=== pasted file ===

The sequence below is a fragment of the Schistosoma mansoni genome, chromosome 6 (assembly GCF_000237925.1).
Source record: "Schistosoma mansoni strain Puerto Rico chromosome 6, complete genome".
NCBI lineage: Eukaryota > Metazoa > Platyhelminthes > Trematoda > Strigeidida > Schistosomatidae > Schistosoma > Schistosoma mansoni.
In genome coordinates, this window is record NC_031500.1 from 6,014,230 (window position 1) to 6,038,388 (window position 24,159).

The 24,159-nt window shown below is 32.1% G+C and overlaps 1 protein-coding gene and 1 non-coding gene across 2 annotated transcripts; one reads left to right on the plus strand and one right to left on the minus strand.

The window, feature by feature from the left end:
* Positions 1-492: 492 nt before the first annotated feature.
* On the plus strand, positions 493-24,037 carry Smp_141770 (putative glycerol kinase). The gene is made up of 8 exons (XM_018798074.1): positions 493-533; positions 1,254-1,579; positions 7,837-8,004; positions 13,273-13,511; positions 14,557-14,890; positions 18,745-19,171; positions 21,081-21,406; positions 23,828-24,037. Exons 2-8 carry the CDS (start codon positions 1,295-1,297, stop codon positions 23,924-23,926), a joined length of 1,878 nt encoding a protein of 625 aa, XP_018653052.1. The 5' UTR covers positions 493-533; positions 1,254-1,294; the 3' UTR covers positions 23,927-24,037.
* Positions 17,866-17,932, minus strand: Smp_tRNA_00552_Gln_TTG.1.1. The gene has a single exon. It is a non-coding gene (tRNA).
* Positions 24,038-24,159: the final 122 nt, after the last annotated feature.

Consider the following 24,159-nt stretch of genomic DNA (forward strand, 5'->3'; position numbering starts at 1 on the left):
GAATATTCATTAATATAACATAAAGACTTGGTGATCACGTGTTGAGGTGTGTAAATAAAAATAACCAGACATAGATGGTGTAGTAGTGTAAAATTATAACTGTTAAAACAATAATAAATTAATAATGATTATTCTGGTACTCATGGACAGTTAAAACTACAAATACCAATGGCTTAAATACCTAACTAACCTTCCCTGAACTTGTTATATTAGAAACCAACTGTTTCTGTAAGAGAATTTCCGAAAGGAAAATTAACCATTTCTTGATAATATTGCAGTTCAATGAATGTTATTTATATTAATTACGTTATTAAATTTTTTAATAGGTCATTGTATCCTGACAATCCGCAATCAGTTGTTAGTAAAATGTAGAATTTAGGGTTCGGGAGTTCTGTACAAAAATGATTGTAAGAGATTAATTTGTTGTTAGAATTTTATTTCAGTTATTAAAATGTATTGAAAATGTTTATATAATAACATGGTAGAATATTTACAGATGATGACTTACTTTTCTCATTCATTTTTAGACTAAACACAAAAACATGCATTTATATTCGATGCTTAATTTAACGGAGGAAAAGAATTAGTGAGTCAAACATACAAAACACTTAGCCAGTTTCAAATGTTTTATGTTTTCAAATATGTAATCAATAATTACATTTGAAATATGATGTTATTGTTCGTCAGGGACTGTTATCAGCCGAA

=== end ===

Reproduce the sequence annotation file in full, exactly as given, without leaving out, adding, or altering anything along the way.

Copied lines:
The sequence below is a fragment of the Schistosoma mansoni genome, chromosome 6 (assembly GCF_000237925.1).
Source record: "Schistosoma mansoni strain Puerto Rico chromosome 6, complete genome".
NCBI lineage: Eukaryota > Metazoa > Platyhelminthes > Trematoda > Strigeidida > Schistosomatidae > Schistosoma > Schistosoma mansoni.
In genome coordinates, this window is record NC_031500.1 from 6,014,230 (window position 1) to 6,038,388 (window position 24,159).

The 24,159-nt window shown below is 32.1% G+C and overlaps 1 protein-coding gene and 1 non-coding gene across 2 annotated transcripts; one reads left to right on the plus strand and one right to left on the minus strand.

The window, feature by feature from the left end:
* Positions 1-492: 492 nt before the first annotated feature.
* On the plus strand, positions 493-24,037 carry Smp_141770 (putative glycerol kinase). The gene is made up of 8 exons (XM_018798074.1): positions 493-533; positions 1,254-1,579; positions 7,837-8,004; positions 13,273-13,511; positions 14,557-14,890; positions 18,745-19,171; positions 21,081-21,406; positions 23,828-24,037. Exons 2-8 carry the CDS (start codon positions 1,295-1,297, stop codon positions 23,924-23,926), a joined length of 1,878 nt encoding a protein of 625 aa, XP_018653052.1. The 5' UTR covers positions 493-533; positions 1,254-1,294; the 3' UTR covers positions 23,927-24,037.
* Positions 17,866-17,932, minus strand: Smp_tRNA_00552_Gln_TTG.1.1. The gene has a single exon. It is a non-coding gene (tRNA).
* Positions 24,038-24,159: the final 122 nt, after the last annotated feature.

Consider the following 24,159-nt stretch of genomic DNA (forward strand, 5'->3'; position numbering starts at 1 on the left):
GAATATTCATTAATATAACATAAAGACTTGGTGATCACGTGTTGAGGTGTGTAAATAAAAATAACCAGACATAGATGGTGTAGTAGTGTAAAATTATAACTGTTAAAACAATAATAAATTAATAATGATTATTCTGGTACTCATGGACAGTTAAAACTACAAATACCAATGGCTTAAATACCTAACTAACCTTCCCTGAACTTGTTATATTAGAAACCAACTGTTTCTGTAAGAGAATTTCCGAAAGGAAAATTAACCATTTCTTGATAATATTGCAGTTCAATGAATGTTATTTATATTAATTACGTTATTAAATTTTTTAATAGGTCATTGTATCCTGACAATCCGCAATCAGTTGTTAGTAAAATGTAGAATTTAGGGTTCGGGAGTTCTGTACAAAAATGATTGTAAGAGATTAATTTGTTGTTAGAATTTTATTTCAGTTATTAAAATGTATTGAAAATGTTTATATAATAACATGGTAGAATATTTACAGATGATGACTTACTTTTCTCATTCATTTTTAGACTAAACACAAAAACATGCATTTATATTCGATGCTTAATTTAACGGAGGAAAAGAATTAGTGAGTCAAACATACAAAACACTTAGCCAGTTTCAAATGTTTTATGTTTTCAAATATGTAATCAATAATTACATTTGAAATATGATGTTATTGTTCGTCAGGGACTGTTATCAGCCGAA